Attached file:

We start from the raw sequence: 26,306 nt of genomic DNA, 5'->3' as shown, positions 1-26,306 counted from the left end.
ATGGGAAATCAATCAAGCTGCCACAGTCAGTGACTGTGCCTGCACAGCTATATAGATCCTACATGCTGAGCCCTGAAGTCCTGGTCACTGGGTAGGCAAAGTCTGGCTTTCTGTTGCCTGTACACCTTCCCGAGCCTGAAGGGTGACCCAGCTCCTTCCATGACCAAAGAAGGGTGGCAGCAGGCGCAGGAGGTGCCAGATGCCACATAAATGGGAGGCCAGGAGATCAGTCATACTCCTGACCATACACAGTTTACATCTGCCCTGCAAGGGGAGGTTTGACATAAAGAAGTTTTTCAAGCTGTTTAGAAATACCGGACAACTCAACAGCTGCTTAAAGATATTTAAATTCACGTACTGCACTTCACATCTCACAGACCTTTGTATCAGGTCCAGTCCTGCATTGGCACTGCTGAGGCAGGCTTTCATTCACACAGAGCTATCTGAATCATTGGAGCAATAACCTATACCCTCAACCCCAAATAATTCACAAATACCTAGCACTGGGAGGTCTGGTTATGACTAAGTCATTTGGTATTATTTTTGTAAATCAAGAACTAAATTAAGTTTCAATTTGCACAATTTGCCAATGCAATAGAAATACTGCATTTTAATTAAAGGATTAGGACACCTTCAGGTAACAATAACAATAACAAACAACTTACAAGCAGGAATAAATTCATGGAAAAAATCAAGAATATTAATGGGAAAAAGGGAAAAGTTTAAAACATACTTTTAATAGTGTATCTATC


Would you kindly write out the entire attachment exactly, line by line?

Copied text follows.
We start from the raw sequence: 26,306 nt of genomic DNA, 5'->3' as shown, positions 1-26,306 counted from the left end.
ATGGGAAATCAATCAAGCTGCCACAGTCAGTGACTGTGCCTGCACAGCTATATAGATCCTACATGCTGAGCCCTGAAGTCCTGGTCACTGGGTAGGCAAAGTCTGGCTTTCTGTTGCCTGTACACCTTCCCGAGCCTGAAGGGTGACCCAGCTCCTTCCATGACCAAAGAAGGGTGGCAGCAGGCGCAGGAGGTGCCAGATGCCACATAAATGGGAGGCCAGGAGATCAGTCATACTCCTGACCATACACAGTTTACATCTGCCCTGCAAGGGGAGGTTTGACATAAAGAAGTTTTTCAAGCTGTTTAGAAATACCGGACAACTCAACAGCTGCTTAAAGATATTTAAATTCACGTACTGCACTTCACATCTCACAGACCTTTGTATCAGGTCCAGTCCTGCATTGGCACTGCTGAGGCAGGCTTTCATTCACACAGAGCTATCTGAATCATTGGAGCAATAACCTATACCCTCAACCCCAAATAATTCACAAATACCTAGCACTGGGAGGTCTGGTTATGACTAAGTCATTTGGTATTATTTTTGTAAATCAAGAACTAAATTAAGTTTCAATTTGCACAATTTGCCAATGCAATAGAAATACTGCATTTTAATTAAAGGATTAGGACACCTTCAGGTAACAATAACAATAACAAACAACTTACAAGCAGGAATAAATTCATGGAAAAAATCAAGAATATTAATGGGAAAAAGGGAAAAGTTTAAAACATACTTTTAATAGTGTATCTATC